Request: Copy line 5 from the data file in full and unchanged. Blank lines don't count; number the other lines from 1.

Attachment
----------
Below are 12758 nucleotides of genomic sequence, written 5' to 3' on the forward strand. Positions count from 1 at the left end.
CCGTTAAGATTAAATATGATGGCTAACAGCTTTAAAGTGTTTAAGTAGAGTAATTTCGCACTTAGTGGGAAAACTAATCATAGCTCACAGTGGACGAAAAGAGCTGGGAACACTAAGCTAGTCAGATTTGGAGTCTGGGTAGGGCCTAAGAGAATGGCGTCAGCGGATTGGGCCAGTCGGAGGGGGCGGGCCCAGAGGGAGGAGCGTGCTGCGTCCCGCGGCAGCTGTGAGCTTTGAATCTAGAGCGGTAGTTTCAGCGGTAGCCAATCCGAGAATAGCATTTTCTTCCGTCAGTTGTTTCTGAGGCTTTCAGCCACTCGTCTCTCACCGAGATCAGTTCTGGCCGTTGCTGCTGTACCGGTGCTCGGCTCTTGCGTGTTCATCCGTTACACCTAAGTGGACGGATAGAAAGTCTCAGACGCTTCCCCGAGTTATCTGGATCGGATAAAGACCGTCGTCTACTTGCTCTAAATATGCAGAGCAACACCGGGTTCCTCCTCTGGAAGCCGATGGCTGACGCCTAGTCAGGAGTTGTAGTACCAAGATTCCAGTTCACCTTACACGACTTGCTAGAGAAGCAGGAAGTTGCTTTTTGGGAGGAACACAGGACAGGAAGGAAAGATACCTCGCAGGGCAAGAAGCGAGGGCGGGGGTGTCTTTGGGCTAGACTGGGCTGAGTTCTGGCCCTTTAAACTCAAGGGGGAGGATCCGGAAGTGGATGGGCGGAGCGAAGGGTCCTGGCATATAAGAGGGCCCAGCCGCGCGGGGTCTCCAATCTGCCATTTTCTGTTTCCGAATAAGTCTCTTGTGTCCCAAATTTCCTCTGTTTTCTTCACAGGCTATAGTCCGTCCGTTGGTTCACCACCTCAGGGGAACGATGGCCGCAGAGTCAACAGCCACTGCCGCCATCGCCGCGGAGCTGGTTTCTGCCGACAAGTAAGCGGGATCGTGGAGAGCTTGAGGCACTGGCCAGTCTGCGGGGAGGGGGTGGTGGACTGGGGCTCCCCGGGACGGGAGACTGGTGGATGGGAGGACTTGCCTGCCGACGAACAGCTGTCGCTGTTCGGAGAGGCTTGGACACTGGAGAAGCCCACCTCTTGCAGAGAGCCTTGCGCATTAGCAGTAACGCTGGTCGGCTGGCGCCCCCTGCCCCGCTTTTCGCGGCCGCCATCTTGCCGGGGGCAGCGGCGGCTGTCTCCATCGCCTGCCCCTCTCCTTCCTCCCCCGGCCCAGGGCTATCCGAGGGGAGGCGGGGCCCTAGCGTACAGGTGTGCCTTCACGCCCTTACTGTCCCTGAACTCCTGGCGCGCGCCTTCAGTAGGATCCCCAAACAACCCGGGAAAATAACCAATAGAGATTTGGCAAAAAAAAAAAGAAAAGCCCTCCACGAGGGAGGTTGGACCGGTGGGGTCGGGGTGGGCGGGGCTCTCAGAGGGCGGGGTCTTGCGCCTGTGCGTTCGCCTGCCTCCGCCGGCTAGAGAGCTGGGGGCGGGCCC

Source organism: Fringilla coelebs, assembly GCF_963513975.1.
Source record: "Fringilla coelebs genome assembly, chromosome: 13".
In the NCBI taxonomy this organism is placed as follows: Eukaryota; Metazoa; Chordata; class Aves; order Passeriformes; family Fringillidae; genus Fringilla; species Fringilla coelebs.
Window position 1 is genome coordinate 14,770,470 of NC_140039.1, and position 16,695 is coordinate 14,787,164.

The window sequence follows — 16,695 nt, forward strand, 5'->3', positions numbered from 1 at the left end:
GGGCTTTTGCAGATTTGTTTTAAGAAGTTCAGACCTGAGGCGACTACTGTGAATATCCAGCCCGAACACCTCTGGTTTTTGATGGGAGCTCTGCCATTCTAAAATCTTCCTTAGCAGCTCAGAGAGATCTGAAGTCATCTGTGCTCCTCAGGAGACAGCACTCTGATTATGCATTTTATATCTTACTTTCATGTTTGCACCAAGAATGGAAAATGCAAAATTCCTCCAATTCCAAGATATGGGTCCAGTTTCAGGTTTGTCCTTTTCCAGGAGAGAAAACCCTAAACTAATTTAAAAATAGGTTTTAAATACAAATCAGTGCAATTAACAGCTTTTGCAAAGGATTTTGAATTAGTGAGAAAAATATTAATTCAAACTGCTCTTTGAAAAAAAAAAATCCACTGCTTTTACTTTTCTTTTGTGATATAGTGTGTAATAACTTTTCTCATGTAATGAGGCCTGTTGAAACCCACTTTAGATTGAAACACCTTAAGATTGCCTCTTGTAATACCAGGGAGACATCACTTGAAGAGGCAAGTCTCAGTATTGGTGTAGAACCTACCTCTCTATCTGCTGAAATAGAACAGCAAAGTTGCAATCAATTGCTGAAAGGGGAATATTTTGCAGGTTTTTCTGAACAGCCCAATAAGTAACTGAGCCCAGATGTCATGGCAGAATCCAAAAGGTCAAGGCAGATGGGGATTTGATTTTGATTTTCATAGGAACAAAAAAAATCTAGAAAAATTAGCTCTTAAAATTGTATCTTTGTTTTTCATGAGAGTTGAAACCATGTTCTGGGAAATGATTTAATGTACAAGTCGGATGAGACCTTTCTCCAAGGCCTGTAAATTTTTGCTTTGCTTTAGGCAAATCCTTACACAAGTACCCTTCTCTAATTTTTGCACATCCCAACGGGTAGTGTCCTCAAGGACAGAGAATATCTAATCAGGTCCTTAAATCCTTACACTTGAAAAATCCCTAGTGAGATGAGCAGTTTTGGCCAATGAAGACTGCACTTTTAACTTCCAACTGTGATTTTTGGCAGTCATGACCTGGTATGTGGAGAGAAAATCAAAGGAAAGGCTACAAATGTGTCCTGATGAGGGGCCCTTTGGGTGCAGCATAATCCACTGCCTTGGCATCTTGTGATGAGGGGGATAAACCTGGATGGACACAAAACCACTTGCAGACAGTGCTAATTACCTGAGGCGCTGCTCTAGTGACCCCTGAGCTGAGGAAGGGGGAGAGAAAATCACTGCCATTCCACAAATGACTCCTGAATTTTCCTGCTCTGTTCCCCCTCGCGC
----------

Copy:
In the NCBI taxonomy this organism is placed as follows: Eukaryota; Metazoa; Chordata; class Aves; order Passeriformes; family Fringillidae; genus Fringilla; species Fringilla coelebs.